The end of Pitchfork’s independent existence speaks to the ever-increasing domination of popular music by a few conglomerates. As Wired noted in 2021, “Three major record labels produce two-thirds of all music consumed in America. They are the most powerful buyer of music and talent, and they use that power to prioritize a handful of mega-stars and pop hits. They pitch music into massive radio conglomerates and streaming platforms that control how music is consumed, and they collect an ever-growing share of industry revenue.” Meanwhile, the overwhelming majority of musicians struggle to keep their heads above water, most of them obliged to work other jobs to make ends meet.

At the same time, the downsizing at Pitchfork is part of a general crisis within the US media. Forbes reported in December that the “media industry was beset with a series of layoffs impacting a number of sectors in 2023.” Challenger Gray and Christmas, a firm that tracks employment figures, estimated that more than 20,000 media jobs in the US were eliminated last year, the largest number since 2020 and the eruption of the COVID-19 pandemic. 

In November, Vice Media, the American-Canadian digital media and broadcasting company, announced it was cutting positions and ending several news programs. This announcement was only the latest along similar lines, following the company’s decision to file for bankruptcy in May last year.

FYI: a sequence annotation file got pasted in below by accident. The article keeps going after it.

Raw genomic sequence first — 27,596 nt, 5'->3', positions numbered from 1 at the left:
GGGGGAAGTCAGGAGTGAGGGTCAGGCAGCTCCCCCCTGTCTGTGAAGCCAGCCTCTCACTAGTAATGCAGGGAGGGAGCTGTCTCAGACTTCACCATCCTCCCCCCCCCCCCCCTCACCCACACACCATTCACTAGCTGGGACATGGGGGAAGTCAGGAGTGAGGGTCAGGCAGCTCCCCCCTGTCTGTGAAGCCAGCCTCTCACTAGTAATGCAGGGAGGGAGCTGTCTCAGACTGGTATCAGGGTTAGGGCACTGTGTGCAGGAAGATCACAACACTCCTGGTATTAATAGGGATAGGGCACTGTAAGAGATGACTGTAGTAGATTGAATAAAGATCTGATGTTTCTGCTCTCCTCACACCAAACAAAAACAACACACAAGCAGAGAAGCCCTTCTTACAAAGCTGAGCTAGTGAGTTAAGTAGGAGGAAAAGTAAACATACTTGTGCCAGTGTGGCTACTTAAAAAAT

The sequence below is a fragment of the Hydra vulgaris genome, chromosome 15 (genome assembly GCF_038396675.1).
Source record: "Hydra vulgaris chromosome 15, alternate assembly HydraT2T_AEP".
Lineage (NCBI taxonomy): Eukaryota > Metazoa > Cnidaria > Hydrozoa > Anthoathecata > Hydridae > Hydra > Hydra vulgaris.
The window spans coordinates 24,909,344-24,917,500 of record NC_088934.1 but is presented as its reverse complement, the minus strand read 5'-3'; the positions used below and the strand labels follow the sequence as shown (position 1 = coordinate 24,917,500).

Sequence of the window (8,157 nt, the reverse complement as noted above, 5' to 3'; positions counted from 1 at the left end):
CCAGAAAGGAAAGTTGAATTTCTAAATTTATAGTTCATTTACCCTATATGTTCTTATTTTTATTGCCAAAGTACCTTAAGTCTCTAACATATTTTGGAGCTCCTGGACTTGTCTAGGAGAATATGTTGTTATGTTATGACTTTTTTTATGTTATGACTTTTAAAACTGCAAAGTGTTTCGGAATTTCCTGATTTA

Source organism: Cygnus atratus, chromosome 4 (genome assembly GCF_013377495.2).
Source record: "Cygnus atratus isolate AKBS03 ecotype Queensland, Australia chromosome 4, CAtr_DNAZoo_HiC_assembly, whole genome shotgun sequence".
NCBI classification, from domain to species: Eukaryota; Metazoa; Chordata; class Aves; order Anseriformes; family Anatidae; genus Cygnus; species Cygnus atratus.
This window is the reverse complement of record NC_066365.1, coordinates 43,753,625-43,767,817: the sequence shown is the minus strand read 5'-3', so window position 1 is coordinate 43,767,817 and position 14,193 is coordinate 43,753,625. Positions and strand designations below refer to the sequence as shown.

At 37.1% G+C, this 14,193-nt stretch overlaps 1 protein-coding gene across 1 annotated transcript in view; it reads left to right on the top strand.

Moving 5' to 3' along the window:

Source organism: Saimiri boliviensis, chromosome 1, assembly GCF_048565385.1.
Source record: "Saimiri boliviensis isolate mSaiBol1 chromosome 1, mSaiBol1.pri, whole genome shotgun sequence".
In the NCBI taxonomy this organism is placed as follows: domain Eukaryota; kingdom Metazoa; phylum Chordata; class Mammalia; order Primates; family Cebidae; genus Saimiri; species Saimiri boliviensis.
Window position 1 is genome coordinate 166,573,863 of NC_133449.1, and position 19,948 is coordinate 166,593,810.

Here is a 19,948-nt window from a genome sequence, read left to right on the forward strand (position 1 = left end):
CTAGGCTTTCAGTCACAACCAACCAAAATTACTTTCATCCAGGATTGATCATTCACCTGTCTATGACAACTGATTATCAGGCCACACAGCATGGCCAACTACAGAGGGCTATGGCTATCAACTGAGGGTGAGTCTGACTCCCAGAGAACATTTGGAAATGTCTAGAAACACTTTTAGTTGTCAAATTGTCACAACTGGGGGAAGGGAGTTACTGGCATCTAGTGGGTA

Vice co-executives Bruce Dixon and Hozefa Lokhandwala, in words similar to those now used by Condé Nast representatives, released a public statement reassuring the public that “To be clear, Vice News is not going away.”

Last Friday, Sports Illustrated magazine’s parent company issued a memo declaring it would be “laying off staff that work on the SI brand,” which the staff union told CNN would mean “probably all” of its members. Various media outlets suggested the move might well prove the “death knell” for the once popular magazine, first published in 1954.

Washington Post writers struck for a day in December against planned layoffs and low pay. 

The union at the Los Angeles Times revealed last week that the newspaper was preparing “significant” job cuts, affecting “at least” 100 journalists, or about 20 percent of the newsroom.

Ezra Klein in the New York Times noted on January 21 that more than “350 newspapers failed in the first few years of the pandemic. That was the same pace at which newspapers were failing before the pandemic: a rate of two closures or so per week.”

“Overall, 2,500 newspapers in the United States—a quarter of them—have closed since 2005. The country is set up to lose one-third of its newspapers by 2025,” Klein added. This has led to the creation of “so-called news deserts—places with limited access to local news.” The article pointed out that nearly 20 percent of the US populace now lives in such a “desert.”